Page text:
Mound of Venus. Mons Pubis (translation “pubic mountain”). Fatty upper pubic area. I thought I’d heard it all, researching and writing in an industry where focus on appearances and body issues are what it’s all about. But today I stand enlightened, because I’ve just read about and discovered a new area women are concerned about. And you know what? I have actually thought about that particular area and wondered if mine was like all others! We are talking here about that area under your belly, below your waist, the part that holds the feminine parts in, the area just above the pubic bone.

Not often thought about or noticed unless you have a particularly protruding one, it is mostly noticeable when you wear swimwear, tight clothing or are standing naked in front of a mirror, side on. And you tend to notice it less if you have other areas such as your belly and butt creating a more hourglass reflection. It’s something none of us women like to even admit we have thought about. After all, protruding body parts in the sex region are the men’s domain. They’re the ones who have things that stick out from their groin. There is no place in that domain for women. Or is there?

The first time I ever thought about it was when I was in my mid-twenties and my first real big love and I decided we wanted to shave both of us free from hair down there. We were experimenting and brave, and did the Brazilian on both of us… a word, or status, starting to really gather momentum and become in vogue. So when I got rid of all my pubic hair, all of a sudden we could see there was in fact shape to an area that was mostly before considered just a hole, or an opening to put those sticking out parts that MEN have into. But we liked it, and it was novel… for a while. The shape and level of protrusion was certainly not considered unsightly or unusual – it was just… there.

So the focus women have on their bodies has reached a new high… or low… Apparently this is an area that few women will admit to anyone, including their friends and partners. However, it is something that plastic surgeons are asked if they can fix. So, can they?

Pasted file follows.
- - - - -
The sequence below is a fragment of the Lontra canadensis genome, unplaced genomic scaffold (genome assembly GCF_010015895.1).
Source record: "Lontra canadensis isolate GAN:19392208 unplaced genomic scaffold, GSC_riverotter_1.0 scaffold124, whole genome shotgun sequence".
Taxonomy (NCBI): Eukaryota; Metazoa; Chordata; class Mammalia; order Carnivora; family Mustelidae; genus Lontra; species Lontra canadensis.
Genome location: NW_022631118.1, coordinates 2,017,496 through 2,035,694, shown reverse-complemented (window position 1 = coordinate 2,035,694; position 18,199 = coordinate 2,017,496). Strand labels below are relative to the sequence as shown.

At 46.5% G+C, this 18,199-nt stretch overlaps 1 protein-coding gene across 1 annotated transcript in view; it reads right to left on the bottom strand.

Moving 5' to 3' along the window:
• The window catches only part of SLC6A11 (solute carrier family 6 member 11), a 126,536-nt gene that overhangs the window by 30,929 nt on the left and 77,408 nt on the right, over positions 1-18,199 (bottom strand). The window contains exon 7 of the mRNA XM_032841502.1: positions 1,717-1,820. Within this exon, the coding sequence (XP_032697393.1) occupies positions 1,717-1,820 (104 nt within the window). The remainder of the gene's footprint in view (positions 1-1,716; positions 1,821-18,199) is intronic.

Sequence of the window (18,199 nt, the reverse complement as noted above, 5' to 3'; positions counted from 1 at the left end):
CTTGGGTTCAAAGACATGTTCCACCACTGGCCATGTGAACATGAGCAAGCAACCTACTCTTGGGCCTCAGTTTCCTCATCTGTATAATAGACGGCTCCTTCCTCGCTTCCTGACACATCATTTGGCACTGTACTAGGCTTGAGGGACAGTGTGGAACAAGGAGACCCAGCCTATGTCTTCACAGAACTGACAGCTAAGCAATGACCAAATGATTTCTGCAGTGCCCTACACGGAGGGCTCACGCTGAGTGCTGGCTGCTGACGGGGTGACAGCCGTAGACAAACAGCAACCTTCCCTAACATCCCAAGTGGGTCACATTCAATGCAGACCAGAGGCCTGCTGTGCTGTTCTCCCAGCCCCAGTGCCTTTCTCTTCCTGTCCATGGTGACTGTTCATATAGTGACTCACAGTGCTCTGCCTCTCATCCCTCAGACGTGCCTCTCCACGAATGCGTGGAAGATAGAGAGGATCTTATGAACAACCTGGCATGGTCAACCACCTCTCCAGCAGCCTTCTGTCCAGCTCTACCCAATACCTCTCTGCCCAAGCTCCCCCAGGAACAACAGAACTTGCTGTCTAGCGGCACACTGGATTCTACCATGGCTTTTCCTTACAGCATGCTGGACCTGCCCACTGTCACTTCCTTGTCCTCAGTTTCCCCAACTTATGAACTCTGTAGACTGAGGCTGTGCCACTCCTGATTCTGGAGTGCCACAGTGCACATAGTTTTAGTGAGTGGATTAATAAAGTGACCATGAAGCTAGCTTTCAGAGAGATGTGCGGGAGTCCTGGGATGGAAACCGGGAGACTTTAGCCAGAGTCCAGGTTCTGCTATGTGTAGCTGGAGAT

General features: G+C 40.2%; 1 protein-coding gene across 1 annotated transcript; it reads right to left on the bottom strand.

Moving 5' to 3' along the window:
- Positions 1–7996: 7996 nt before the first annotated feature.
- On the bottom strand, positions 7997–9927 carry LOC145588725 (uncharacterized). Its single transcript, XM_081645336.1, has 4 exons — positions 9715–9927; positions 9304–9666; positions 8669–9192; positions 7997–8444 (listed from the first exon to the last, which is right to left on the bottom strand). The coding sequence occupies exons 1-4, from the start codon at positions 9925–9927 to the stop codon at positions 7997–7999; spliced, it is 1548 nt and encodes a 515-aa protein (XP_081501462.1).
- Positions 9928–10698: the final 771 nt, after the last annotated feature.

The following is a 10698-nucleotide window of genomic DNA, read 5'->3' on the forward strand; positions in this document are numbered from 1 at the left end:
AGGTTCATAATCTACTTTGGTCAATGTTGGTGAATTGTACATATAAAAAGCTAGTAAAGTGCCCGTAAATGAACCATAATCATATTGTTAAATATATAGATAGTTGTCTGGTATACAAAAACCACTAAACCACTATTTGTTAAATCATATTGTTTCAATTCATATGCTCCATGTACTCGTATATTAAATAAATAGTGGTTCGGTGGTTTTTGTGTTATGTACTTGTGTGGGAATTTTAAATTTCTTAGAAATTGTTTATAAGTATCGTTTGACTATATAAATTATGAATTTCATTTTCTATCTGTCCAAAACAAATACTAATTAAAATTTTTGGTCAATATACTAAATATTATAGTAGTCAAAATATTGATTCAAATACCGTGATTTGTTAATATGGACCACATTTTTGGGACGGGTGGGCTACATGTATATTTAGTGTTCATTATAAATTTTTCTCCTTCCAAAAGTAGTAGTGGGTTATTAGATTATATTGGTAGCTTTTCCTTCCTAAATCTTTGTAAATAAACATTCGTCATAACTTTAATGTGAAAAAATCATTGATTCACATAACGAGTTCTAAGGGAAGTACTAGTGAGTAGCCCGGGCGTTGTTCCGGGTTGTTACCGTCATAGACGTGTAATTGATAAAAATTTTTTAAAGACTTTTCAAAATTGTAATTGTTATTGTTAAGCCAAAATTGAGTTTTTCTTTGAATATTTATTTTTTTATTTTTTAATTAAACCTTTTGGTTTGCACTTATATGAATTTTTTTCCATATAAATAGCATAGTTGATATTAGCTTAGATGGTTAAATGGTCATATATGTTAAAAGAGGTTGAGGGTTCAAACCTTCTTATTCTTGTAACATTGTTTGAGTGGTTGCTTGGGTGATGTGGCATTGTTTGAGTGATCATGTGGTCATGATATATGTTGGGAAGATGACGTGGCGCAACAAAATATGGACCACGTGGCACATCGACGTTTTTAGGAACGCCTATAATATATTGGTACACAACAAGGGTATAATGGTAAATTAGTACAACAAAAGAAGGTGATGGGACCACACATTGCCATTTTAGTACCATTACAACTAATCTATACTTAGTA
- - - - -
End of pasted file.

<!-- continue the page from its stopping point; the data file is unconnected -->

The answer to that is YES. Designer vaginas, or vaginal rejuvenation, were first referred to in the late 90’s and with all the modern advancements in plastic surgery and technology they have become almost mainstream in today’s appearance orientated world. We’ve heard of labiaplasty, clitoropexy, vaginoplasty and hymenoplasty (yes, this last one does indeed reattach the hymen, to simulate virginity). Well now, there is monsplasty, or vulvar lipoplasty – plastic surgery to reduce the size in order to create a more streamlined, flattened area. Liposuction is also an option here, however it will cost you between $2,000 and $6,000 depending on your surgeon, hospital and amount of time required to suction out the required amount of fat in order to give you a perfectly unremarkable mons pubis.

I have to say though; I sort of find my mound sexy. I know my first big love did… he ended up fathering my son and he still tells me my body is beautiful just the way it is. And I have mounds and little bulges all over it!! I think it comes back to how comfortable you are with yourself, and how far you are willing to go to have a “perfect” body with each and every part of it gaining “perfection”, including the nether regions. For me, I think unless yours is particularly “out there”, the mound is sexy. Even if it is a little more “out there” than others, the men I talked to about it think it would more likely be a turn on than a turn off. Bring sexy back to the mound, I say!!

Kristy

Kristy loves researching, writing, and editing for Plastic Surgery Hub. She chats with practitioners and industry contacts to make sure we are bringing you the most up to date and accurate information possible. Growing up in Byron Bay, Kristy is all about people feeling comfortable in their own skin, and knows if people are going to make the choice to have aesthetic treatments or surgery, they should do so fully informed, and aware of the risks and all aspects of the procedure - both the good and the bad. Kristy is a huge advocate of having your surgery or treatment done in Australia by qualified Australian practitioners.

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